Interpretation 4 above however is the difficulty because it is apparently untestable and undemonstrable -- and is hence the one that Leftists focus on. They claim it is gibberish even though the usage does seem to be widespread. And I think that the widespread nature of such statements is the key to understanding them. I think that such statements arise because human beings do have inborn, hardwired moral instincts. So a person who uses "is wrong" statements of that ilk is expressing an important instinct. He is in fact referring to something quite objective: Normal human feelings and instincts. He is saying: "That goes against normal human feelings and I know it does because it goes against feelings deep in me". He could of course be wrong. His own feelings might not be a reliable guide to what is general -- but it is nonetheless a factual claim that can be disputed. Such a person might, for instance, say "murdering babies is wrong" and mean that as a universal and unquestionable claim about how normal people respond to the idea of murdering babies. But we can argue with him about the matter by pointing out that the undoubtedly brilliant civilization of ancient Greece routinely allowed the killing of babies in some circumstances. So the argument is an empirical one, not an unfalsifiable claim. And that is what I have only recently come to see.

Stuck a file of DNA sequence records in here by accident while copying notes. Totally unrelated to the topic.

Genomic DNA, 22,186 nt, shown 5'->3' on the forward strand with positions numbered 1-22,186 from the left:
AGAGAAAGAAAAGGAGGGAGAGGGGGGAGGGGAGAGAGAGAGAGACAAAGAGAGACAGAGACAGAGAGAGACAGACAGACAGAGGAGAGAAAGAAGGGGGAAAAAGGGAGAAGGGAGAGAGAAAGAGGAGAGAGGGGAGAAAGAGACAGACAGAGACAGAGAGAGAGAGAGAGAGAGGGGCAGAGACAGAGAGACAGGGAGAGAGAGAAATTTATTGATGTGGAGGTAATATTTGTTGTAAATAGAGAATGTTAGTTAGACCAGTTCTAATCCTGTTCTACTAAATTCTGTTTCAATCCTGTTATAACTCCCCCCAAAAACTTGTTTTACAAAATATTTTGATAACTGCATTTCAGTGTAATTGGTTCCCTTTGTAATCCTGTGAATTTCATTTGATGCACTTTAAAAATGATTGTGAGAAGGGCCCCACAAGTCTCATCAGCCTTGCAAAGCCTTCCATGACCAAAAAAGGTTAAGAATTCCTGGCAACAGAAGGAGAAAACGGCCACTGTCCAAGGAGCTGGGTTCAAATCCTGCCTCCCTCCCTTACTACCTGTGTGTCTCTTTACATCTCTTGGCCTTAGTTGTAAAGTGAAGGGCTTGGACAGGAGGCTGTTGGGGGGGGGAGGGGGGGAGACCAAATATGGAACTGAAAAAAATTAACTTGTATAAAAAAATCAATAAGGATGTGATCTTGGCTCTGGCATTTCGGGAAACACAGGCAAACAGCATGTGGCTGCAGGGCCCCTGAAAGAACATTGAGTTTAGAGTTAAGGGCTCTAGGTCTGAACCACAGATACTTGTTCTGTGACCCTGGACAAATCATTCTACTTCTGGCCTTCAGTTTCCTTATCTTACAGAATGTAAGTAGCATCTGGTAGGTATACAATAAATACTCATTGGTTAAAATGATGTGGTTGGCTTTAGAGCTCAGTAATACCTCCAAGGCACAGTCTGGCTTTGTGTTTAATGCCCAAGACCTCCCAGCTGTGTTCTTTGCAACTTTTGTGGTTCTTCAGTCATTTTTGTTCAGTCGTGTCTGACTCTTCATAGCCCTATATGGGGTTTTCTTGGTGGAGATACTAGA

I am not of course saying that the unpacking I have offered above is always high in the consciousness of the person making such statements. Most people use the word "dog" with great confidence but would be rather hard put to define a dog when you remark that dogs can be of many shapes, sizes and colours. So what defines a dog? When pressed the person might say a dog is "tailwagger" -- but is a boxer dog with an amputated tail not a dog? And so it goes on. Similarly, "is right" statements can be used with considerable accuracy and meaningfulness even though the person using such statements might not be able to unpack them readily or at all.